Daylight quality is quite decent on both phones: the holy grail of good smartphone photos are the great colors and Samsung does a good job in that regard with lively, pleasing colors. The difference between the A50 and A30 seems to boil down mostly to the amount of detail: the A50 captures the more detailed photos, while the A30 lacks a bit in that regard.
The ultra-wide angle camera is a useful addition when you have plentiful light. The quality is definitely not as good as with the main camera: you have less detail and distortion around the edges, but in exchange, you can capture some interesting perspectives and shoot in tight spaces.
On the video side, both the A50 and A30 can record with both the main cameras or ultra-wide angle cameras, which is a nice extra. Video recordings max out at 1080p video at 30 frames per second, but the bigger limitation is that you cannot switch between the two cameras, so once you start recording with the main camera, for instance, you cannot switch to the ultra wide one midway.
In terms of quality, you get a better video stabilization on the A50, while on the A30 videos turn out very shaky and jittery. The continuous auto-focus is also faster and more reliable on the A50.
Still, we find that compared to alternatives, the video quality you get is inferior: the Nokia 7.1 for example is perfectly capable of recording 4K video, and so is the popular Pocophone F1.
Finally, we should also say that the A50 supports slow-motion video recording at up to 240 frames per second (played slowed down 8 times) at 720p. This is a fun option to have, even though it’s probably not something that you will use very often. The A30 does not support slo-mo video recording.
On both the A50 and the A30 you get a single bottom-firing loudspeaker.
Overall, both phones do not get a very good quality out of that loudspeaker. The A50 is the slightly louder one, but the sound on both lacks any form of depth and is very, very tinny, piercing the ears as you listen. Again, we don’t have sky-high expectations, but sound quality via the loudspeaker was still a disappointment.
On a more positive note, we did not have much of an issue with the in-call speaker on these phones. The earpiece is located right above the front camera and you get a sufficient amount of volume and a decent amount of clarity during calls. On the other end of the line, there are no major issues as well, and your callers will be able to hear you clear enough. Of course, more premium phones with support for modern technologies like voice-over-LTE will deliver a noticeable clearer sound, but we don’t expect such features in affordable phones just yet.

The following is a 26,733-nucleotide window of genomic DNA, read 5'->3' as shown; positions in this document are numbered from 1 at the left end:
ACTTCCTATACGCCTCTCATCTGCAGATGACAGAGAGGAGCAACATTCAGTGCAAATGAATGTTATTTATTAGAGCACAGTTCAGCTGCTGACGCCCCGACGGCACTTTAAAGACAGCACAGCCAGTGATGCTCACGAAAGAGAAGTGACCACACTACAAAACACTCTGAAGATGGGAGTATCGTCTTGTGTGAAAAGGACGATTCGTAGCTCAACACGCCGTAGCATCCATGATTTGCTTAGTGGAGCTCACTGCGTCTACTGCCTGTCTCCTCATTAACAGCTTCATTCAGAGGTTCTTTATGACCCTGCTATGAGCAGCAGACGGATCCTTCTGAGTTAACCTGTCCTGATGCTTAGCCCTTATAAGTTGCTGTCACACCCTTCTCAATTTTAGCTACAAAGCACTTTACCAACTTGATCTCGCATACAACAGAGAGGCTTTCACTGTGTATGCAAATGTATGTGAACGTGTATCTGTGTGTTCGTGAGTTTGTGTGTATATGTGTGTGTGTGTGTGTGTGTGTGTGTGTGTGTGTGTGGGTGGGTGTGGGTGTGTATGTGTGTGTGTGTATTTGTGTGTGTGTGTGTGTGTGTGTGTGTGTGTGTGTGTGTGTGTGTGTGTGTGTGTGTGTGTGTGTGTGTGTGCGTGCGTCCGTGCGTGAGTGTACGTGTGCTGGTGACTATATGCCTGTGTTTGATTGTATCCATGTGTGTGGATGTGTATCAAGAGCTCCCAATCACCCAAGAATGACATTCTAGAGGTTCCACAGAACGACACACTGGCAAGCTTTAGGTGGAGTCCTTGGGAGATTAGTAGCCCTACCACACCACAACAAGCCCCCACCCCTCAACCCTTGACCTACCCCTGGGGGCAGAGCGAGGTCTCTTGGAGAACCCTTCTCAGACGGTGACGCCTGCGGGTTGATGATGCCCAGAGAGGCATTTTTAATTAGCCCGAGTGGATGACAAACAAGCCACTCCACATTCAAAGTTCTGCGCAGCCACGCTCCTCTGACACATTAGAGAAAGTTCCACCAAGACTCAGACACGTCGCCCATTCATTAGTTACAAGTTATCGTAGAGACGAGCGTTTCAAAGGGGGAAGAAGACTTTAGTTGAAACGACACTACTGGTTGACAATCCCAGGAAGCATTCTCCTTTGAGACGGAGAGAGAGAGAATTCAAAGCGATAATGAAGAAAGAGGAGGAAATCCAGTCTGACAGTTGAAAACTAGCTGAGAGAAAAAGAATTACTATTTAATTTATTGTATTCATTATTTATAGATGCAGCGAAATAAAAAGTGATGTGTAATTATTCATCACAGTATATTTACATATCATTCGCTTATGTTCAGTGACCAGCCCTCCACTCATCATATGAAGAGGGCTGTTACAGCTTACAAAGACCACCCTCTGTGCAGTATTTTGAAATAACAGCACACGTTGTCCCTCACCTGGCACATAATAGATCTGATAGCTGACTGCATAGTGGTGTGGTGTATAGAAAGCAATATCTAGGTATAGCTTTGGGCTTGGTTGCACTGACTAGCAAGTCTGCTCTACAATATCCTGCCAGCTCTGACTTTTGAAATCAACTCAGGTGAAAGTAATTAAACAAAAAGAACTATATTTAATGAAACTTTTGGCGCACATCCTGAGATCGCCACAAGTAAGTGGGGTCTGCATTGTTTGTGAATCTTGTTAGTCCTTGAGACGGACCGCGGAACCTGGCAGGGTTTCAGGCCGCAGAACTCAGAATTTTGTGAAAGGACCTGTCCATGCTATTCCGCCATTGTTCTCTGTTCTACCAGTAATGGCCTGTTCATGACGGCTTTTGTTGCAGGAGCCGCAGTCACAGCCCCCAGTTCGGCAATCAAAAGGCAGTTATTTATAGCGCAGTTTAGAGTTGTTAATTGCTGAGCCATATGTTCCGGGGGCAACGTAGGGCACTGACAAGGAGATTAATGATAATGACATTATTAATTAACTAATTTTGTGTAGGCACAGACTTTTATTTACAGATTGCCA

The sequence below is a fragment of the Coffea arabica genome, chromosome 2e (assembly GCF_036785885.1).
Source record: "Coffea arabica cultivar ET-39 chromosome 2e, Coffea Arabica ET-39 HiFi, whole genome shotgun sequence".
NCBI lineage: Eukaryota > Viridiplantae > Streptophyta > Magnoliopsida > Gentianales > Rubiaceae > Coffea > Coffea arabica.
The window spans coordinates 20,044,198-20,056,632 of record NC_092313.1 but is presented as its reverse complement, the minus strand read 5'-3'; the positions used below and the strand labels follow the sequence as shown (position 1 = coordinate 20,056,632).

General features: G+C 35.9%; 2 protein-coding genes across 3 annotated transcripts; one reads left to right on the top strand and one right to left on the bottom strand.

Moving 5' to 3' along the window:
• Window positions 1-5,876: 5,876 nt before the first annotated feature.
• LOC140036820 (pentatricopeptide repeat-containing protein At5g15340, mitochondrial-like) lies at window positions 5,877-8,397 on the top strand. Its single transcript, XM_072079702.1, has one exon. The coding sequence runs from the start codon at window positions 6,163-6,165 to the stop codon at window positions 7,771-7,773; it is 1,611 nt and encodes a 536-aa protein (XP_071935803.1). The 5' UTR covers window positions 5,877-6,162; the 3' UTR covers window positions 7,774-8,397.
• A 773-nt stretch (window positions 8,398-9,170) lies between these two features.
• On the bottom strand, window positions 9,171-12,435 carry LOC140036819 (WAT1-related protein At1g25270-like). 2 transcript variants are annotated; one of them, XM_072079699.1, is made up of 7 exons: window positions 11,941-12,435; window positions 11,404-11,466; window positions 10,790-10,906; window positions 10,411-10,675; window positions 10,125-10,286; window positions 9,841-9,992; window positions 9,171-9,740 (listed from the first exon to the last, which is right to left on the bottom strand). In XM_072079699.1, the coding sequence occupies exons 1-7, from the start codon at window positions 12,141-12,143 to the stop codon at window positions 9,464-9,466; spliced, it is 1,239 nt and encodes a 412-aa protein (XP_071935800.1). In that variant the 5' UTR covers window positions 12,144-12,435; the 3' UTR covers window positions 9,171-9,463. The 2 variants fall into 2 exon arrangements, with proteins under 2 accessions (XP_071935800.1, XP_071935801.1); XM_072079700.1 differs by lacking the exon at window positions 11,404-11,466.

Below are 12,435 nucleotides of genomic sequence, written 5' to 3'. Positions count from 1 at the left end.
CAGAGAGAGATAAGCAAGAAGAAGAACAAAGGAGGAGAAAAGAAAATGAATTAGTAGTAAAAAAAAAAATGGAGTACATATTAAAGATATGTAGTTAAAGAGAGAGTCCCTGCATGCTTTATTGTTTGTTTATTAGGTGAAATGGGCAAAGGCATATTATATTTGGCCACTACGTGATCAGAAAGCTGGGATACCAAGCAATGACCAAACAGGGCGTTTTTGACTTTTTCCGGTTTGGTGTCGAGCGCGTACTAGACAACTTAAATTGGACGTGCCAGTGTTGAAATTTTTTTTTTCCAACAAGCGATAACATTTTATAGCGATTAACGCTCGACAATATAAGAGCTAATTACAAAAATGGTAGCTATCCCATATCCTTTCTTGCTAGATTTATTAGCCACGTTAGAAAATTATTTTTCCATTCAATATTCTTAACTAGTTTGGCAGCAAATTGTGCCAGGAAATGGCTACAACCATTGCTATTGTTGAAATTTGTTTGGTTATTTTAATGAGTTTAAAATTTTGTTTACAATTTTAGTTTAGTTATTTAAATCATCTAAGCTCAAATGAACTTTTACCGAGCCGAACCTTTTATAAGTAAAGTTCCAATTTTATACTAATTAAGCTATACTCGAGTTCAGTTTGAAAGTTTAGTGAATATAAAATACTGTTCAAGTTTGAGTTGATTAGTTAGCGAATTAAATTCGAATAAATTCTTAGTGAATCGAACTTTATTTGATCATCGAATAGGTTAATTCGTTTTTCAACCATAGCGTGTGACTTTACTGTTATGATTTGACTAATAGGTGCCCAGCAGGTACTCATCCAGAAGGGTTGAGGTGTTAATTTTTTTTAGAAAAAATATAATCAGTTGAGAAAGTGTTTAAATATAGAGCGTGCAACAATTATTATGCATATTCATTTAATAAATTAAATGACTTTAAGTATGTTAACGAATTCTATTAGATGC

Both the A50 and the A30 come with an equally sized 4,000mAh battery on board.
And they both last a long time.
The two scored great on our proprietary battery test. With results close to the 11 hour mark, the A50 and A30 actually outlast most current-day flagships by a good margin. In real life, you will be able to get through even the longest days on a single charge with no issues and with moderate use you should get a good two days between charges. Excellent!
You also have support for quick charging on board. The chargers that come in the box with both phones output a maximum of 15 watts and it takes around an hour and 40 minutes to recharge the phones with them. Just as you’d expect in 2019, both new A series come with a USB-C port.
You don’t have any fancy wireless charging superpower on either one, though.
So… let’s sum things up.
The Galaxy A50 and the Galaxy A30 actually differ a great deal in terms of price. In the United States, you can find both these phones unlocked over at B&H, and the Galaxy A50 costs $300, while the A50 rocks a price of $230. In Europe and the rest of the world, the price delta bteween the two is bigger: the A50 costs 350 euro in Europe, while the A30 sells for just around 200 euro.
Is it worth paying so much money for the A50 considering that the differences from the A30 are not that huge? Well, let’s take a look: the difference in photo and video quality is there, but it is subtle, both phones do not feel fast, but the A30 often feels a bit sluggish, which is annoying, and finally, in terms of screen quality and battery life we found practically no differences. And we like the traditional fingerprint on the A30 more than the not so reliable in-screen fingerprint on the A50.
So unless you care deeply about gaming and performance, we are not convinced you should spend the extra cash for the very slight upgrades that you get with the A50, and ultimately, the A30 just feels like the device that offers better value for the money.
So should you buy any of these over the Moto G7s and the other affordable phone contenders? Despite the few downsides, we think that the new A series have mostly nailed it, especially the A30.